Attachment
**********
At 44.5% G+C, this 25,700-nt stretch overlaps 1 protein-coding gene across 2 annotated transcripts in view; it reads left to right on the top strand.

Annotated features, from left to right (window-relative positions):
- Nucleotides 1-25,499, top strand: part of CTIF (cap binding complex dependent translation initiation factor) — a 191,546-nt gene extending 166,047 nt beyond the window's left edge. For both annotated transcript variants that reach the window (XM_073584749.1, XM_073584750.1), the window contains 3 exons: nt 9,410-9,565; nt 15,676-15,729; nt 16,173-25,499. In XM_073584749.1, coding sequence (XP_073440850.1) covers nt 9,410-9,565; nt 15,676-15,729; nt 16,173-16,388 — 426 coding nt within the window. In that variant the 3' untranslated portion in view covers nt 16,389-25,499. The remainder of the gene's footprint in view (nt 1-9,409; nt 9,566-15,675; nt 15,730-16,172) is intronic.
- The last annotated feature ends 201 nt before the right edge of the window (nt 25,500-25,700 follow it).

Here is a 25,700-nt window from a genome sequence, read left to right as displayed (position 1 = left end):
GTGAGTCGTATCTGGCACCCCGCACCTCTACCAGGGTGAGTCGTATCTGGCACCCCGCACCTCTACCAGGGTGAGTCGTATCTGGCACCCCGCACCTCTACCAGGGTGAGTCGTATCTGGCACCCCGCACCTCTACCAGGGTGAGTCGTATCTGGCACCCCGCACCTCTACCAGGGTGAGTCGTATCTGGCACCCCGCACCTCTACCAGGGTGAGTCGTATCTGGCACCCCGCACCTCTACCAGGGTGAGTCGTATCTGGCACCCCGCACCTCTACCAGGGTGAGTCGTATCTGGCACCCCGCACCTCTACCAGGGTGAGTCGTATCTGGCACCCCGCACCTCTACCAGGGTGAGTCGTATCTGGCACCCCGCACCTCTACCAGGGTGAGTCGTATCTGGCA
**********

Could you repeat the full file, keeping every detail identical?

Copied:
At 44.5% G+C, this 25,700-nt stretch overlaps 1 protein-coding gene across 2 annotated transcripts in view; it reads left to right on the top strand.

Annotated features, from left to right (window-relative positions):
- Nucleotides 1-25,499, top strand: part of CTIF (cap binding complex dependent translation initiation factor) — a 191,546-nt gene extending 166,047 nt beyond the window's left edge. For both annotated transcript variants that reach the window (XM_073584749.1, XM_073584750.1), the window contains 3 exons: nt 9,410-9,565; nt 15,676-15,729; nt 16,173-25,499. In XM_073584749.1, coding sequence (XP_073440850.1) covers nt 9,410-9,565; nt 15,676-15,729; nt 16,173-16,388 — 426 coding nt within the window. In that variant the 3' untranslated portion in view covers nt 16,389-25,499. The remainder of the gene's footprint in view (nt 1-9,409; nt 9,566-15,675; nt 15,730-16,172) is intronic.
- The last annotated feature ends 201 nt before the right edge of the window (nt 25,500-25,700 follow it).

Here is a 25,700-nt window from a genome sequence, read left to right as displayed (position 1 = left end):
GTGAGTCGTATCTGGCACCCCGCACCTCTACCAGGGTGAGTCGTATCTGGCACCCCGCACCTCTACCAGGGTGAGTCGTATCTGGCACCCCGCACCTCTACCAGGGTGAGTCGTATCTGGCACCCCGCACCTCTACCAGGGTGAGTCGTATCTGGCACCCCGCACCTCTACCAGGGTGAGTCGTATCTGGCACCCCGCACCTCTACCAGGGTGAGTCGTATCTGGCACCCCGCACCTCTACCAGGGTGAGTCGTATCTGGCACCCCGCACCTCTACCAGGGTGAGTCGTATCTGGCACCCCGCACCTCTACCAGGGTGAGTCGTATCTGGCACCCCGCACCTCTACCAGGGTGAGTCGTATCTGGCACCCCGCACCTCTACCAGGGTGAGTCGTATCTGGCA